Moreover, voting for these awards is heavily unregulated, meaning that who gets to decide the award isn’t necessarily experts of African music. Any voter can simply log onto the website during voting and vote for whoever they want. Industry insiders have also alleged that voters who work for major labels often vote as a block for a label’s nominee. Therefore, if voting is based on fame and commercial interest, it is highly likely that this category will be dominated by Nigerian musicians. Inadvertently, the African Music award will be synonymous with Nigerian music and Afrobeats, the poster child for African music. 

The critique against Nigerian artists’ predicted domination of the African music category does not mean that Nigerian artists deserve any fewer Grammy awards. Rather, African Artists should not be forced to compete in an isolated category when many African genres beyond Afrobeats, and the recently popularised Amapiano from South Africa, do not benefit from Western visibility. Moreover, awarding Nigerian artists with an piecemeal “African Award” will not accurately reflect the massive popularity of Afrobeats around the world. 

The racially and ethnically loaded “Best African Music Performance” category raises questions about whether Africans should totally divest from the Grammys

Despite Wizkid’s hit song “Essence” making significant strides for African music such as being the best selling African record of all time in the US, Wizkid was not nominated in any major music category at the 2021 Grammy Awards. When Billboard asked Grammys’ CEO Harvey Mason Jr. why the song was not nominated for “Record of the Year”, he exposed the Grammys’ arbitrary and contradictory decision-making process by saying: “It is a great record. He’s a very talented artist. I can’t speak to why it didn’t make it, but I do really love the record.” This notable snub suggests that the African music award may only serve to further segregate popular African music from the mainstream. 

The racially and ethnically loaded “Best African Music Performance” category raises questions about whether Africans should totally divest from the Grammys. The answer isn’t straightforward. As journalist Ivie Ani succinctly put it, “[the Grammys’] matter in the most complicated ways”. As the zeitgeist of music, the awards will continue to shape how music is appreciated and documented for years to come. Beyond cultural recognition, Grammy awards and nominations can also have tremendous commercial impact as nominees can see surges in sales and streams ranging from 4% to 400% after the ceremony.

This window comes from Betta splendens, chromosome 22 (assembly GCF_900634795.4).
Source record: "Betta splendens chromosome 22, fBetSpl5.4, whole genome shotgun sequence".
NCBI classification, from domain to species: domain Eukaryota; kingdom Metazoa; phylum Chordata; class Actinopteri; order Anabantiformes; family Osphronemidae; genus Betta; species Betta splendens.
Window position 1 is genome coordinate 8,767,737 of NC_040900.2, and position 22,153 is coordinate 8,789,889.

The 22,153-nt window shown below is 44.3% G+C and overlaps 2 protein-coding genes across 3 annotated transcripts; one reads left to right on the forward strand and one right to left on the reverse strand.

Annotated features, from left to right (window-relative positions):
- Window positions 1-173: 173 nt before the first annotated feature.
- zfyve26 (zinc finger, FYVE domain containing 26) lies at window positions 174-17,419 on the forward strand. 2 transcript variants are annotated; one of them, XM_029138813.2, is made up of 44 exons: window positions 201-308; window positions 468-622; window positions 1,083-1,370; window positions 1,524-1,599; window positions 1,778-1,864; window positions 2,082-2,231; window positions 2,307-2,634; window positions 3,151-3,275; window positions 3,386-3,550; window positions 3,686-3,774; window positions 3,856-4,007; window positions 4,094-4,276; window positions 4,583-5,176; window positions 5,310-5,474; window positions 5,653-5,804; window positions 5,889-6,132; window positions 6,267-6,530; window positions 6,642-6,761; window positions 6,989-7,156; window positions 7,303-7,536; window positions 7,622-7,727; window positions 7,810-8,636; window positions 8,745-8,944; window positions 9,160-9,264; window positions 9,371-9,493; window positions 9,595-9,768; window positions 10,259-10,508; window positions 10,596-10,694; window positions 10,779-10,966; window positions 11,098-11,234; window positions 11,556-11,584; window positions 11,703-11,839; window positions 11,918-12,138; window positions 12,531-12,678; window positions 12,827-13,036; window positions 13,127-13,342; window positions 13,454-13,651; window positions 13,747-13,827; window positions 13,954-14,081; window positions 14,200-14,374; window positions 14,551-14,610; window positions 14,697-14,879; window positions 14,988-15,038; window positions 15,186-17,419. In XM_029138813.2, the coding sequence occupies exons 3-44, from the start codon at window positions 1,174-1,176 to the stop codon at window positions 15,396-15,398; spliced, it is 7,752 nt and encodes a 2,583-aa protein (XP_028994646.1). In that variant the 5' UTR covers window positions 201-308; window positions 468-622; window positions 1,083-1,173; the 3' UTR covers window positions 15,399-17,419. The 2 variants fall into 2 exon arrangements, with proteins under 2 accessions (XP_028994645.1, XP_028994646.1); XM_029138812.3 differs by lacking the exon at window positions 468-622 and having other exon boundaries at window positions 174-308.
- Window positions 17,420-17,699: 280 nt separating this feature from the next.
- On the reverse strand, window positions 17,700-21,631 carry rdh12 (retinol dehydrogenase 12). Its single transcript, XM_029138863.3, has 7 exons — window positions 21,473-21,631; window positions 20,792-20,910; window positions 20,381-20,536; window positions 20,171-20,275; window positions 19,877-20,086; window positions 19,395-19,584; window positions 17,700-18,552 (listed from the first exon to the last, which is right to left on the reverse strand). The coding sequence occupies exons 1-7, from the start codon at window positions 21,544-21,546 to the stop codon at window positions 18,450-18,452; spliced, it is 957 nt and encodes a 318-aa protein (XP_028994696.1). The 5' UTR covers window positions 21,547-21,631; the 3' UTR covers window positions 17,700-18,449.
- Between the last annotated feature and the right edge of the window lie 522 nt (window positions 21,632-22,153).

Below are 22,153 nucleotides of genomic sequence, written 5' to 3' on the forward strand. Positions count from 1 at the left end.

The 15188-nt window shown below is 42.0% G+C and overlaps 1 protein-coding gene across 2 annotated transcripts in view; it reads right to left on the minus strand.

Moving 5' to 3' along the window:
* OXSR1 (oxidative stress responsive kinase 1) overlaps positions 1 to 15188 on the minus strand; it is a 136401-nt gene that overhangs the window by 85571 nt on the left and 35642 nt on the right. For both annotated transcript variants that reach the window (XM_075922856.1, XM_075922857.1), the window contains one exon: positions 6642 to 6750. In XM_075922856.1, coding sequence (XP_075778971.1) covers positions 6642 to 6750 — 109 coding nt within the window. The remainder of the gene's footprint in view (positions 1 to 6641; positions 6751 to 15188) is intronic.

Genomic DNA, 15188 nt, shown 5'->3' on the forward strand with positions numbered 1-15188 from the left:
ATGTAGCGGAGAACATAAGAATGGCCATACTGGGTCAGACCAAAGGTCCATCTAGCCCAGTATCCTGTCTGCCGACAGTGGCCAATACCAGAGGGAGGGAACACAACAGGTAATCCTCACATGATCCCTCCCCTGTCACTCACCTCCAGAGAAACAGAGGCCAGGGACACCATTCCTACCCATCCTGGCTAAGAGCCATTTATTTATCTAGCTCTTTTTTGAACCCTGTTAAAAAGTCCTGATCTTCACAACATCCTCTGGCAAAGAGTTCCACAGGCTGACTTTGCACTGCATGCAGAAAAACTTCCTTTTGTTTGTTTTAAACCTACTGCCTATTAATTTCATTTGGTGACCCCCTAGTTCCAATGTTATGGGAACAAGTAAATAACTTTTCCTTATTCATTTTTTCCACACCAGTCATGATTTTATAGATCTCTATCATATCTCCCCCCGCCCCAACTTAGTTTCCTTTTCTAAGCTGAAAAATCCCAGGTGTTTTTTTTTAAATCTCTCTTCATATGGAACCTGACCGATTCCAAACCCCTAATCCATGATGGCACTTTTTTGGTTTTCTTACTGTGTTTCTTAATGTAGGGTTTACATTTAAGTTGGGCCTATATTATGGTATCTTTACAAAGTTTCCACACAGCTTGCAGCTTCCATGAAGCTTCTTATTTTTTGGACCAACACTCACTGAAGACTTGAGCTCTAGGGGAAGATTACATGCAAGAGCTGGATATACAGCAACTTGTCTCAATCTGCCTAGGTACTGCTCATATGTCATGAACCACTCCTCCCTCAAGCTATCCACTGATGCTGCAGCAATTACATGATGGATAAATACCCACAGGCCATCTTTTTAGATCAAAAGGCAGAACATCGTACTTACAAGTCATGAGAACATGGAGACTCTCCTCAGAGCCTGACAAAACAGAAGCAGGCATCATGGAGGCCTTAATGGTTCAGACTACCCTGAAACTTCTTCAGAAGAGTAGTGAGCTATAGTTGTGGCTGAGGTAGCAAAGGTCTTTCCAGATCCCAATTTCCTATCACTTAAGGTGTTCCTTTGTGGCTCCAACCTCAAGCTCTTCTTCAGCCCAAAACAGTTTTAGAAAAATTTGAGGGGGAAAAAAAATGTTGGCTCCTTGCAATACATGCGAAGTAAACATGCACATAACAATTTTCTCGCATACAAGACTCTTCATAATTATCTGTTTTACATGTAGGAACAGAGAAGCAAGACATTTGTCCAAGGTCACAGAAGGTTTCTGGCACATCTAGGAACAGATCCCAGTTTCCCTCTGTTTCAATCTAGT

Instead of adding yet another divisive, racial category to its history of exclusion, the Grammys’ could recognise African artists' contribution to popular music in more subversive ways. As Wizkid’s “Essence” exemplified, African artists nomination in the major categories is long overdue. As Rema’s “Calm Down” featuring Selena Gomez peaked at number three on the Billboard Hot 100 and spent a total of 37 weeks on the chart this year, the song is the shoo-in winner for next year’s “Best African Music Performance” award. Still, the song also deserves to be nominated for major categories such as “Record of the Year” and “Best Pop Duo/Group Performance”. In the long-term, the Grammys’ should create more awards for African music to reflect Africa’s sonic diversity. As Spanish language performers have inclusive genre descriptors like Best Latin Pop Album or Best Latin Rock album, African artists are deserving of specific categories like Afropop, African Dance/Electronic Music, African Alternative/Rock and African Hip-Hop among other categories. 

As an African, it feels contradictory to still yearn for a seat at the table the Grammys’ despite the Recording Academy’s history of excluding us. Nevertheless, ignoring the relevance of the Grammys’ as African music influences and shapes modern popular music also feels unfair. I believe two logics can exist simultaneously; a desire to see African artists awarded for their merit coupled by a motivation to topple the Grammys’ cultural hegemony as we build our own industries. When we critique and spark discourse, we begin to divest. Afrofusion legend and activist Angélique Kidjo said it best. “We've got to educate people to understand that it's not just commercial music that is 'music.'

The whole world is watching." It’s time for the Grammys’ to give African music its flowers, more urgently than ever before.